institution, and a final assessment of indicators through a comparative
      examination of international experience to establish their robustness.
   3. The last stage involves the establishment of the monitoring system which
      includes revision of the loan application forms, installation of the database
      system, developing data analysis plans and standardisation of indicators.

The monitoring system generates details on the following indicators:

1. Household Indicators: provides information on the economic status of clients
   using income levels, household assets including durable goods, savings and
   fixed assets and finally expenditure on food. Details of household savings are
   not included in the set of monitoring indicators but the value is used as an
   indirect measure of household welfare.

2. Enterprise Indicators: provides information on enterprise performance by
   looking at sales turnover, assets and personnel employed.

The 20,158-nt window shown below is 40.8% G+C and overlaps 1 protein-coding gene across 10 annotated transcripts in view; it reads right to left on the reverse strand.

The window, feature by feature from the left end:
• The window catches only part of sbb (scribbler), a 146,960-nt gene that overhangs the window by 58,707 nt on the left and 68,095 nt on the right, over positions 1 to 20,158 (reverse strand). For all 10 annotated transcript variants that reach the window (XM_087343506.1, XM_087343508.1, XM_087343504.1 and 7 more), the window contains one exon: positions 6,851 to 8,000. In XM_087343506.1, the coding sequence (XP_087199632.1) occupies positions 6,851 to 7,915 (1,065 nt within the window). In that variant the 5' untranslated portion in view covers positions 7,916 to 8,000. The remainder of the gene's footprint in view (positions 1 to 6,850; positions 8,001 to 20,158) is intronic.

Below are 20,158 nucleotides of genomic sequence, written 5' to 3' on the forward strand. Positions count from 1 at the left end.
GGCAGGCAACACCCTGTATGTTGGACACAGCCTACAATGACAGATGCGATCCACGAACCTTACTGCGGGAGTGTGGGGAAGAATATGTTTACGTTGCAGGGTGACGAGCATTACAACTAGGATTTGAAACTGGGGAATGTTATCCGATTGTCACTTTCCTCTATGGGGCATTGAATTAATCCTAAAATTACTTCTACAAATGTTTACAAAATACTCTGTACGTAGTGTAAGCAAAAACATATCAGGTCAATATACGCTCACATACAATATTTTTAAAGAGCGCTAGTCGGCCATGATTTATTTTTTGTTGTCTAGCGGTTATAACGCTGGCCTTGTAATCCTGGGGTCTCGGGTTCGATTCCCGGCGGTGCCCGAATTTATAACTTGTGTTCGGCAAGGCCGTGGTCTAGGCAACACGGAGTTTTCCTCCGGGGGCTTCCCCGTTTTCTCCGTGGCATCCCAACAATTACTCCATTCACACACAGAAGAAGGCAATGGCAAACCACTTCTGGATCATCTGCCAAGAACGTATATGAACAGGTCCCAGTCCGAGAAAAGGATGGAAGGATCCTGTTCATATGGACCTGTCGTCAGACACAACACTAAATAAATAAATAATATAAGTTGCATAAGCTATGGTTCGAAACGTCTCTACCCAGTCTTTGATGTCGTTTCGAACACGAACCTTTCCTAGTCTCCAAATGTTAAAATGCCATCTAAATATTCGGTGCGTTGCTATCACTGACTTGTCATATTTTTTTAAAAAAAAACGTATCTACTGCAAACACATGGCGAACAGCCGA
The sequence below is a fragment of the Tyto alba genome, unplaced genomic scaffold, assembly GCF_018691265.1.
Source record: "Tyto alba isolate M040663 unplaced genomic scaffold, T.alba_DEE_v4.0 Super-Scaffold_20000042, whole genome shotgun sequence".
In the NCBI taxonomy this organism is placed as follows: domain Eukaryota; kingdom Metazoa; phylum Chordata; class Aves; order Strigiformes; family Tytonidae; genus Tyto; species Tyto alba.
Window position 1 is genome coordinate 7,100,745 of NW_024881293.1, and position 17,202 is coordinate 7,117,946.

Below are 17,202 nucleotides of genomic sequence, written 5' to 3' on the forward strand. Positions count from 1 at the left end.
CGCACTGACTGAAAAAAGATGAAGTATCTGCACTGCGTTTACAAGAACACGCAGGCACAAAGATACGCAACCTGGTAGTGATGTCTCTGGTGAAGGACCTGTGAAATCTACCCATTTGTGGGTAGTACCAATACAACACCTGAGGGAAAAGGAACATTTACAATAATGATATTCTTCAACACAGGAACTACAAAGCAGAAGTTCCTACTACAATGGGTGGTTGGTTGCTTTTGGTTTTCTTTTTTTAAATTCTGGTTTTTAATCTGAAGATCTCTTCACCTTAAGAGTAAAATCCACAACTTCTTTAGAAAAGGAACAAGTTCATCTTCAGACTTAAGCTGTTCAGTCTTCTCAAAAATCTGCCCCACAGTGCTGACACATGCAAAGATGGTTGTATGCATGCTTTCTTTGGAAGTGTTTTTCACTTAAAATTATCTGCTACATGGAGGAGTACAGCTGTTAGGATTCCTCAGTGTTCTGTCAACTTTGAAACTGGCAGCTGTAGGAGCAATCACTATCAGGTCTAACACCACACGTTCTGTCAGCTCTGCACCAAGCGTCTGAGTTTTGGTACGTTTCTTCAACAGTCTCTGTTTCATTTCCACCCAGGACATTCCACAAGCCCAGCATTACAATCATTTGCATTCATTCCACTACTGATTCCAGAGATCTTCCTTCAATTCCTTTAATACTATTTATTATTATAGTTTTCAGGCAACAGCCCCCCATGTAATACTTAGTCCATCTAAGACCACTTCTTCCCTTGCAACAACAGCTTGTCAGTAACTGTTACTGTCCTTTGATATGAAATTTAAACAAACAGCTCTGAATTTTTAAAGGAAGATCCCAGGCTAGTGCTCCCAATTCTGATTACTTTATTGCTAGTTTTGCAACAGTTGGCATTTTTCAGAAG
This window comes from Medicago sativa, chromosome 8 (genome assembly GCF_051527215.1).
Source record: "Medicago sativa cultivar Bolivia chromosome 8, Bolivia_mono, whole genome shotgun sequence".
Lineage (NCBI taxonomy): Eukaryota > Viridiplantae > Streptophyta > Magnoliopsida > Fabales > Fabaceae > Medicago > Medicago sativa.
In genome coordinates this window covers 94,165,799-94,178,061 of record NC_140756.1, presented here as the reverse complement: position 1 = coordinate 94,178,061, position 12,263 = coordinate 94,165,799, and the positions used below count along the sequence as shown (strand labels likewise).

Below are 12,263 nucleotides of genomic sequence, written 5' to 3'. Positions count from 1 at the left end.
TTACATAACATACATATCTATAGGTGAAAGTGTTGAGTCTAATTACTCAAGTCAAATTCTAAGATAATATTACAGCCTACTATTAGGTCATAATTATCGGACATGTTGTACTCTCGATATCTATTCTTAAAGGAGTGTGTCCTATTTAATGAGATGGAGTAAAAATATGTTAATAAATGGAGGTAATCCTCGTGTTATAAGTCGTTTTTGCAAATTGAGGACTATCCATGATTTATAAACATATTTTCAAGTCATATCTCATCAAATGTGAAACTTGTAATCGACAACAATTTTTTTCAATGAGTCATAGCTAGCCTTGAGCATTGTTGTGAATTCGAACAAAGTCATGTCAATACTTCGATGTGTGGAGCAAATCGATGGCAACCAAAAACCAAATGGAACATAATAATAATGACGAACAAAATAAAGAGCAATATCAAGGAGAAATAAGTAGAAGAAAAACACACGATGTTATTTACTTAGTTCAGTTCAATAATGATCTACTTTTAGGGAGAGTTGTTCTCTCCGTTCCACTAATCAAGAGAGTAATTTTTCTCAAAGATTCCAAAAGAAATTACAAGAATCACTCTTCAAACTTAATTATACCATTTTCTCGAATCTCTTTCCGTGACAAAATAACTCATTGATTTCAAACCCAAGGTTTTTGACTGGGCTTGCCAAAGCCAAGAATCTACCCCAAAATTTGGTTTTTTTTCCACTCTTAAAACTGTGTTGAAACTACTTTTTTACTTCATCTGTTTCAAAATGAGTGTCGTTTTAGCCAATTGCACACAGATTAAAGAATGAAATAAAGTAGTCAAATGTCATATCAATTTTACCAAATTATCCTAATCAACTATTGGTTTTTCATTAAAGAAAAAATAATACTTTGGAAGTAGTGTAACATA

3. Relationship of Indicators with objective: the quantum and frequency of loans
   disbursed by gender and the creation of new opportunities for women show
   the level of achievement of the objective.

Methodology and methods:

1. A fixed response format questionnaire is used to elicit information about the
   total household income and the income range that clients can be categorised
2. The World Bank Living Standards Measurements Survey questionnaire format
   is used to identify durable goods owned by the family to allow comparisons of
3. Data on household savings is taken from accounts with financial institutions,
   bonds and certificates of deposits, home savings and informal savings
4. Data on food expenditure is collected through the loan application form and
   results compared with the World Bank Living Standards Measurements
   Survey data.
5. Details on sales value is collected for various periods (high, low and medium)
   and then annualised.
6. Information on fixed assets of the enterprise is taken by listing assets and
   then assessing current value taking into account the depreciation.
7. The USAID – National Survey of Small and Microenterprises questionnaire
   format is used to collect employment details which are then disaggregated by
   ownership, paid workers, etc., to look at gender sensitivity.


Key Strengths
 The system has good use of existing information sources and is integrated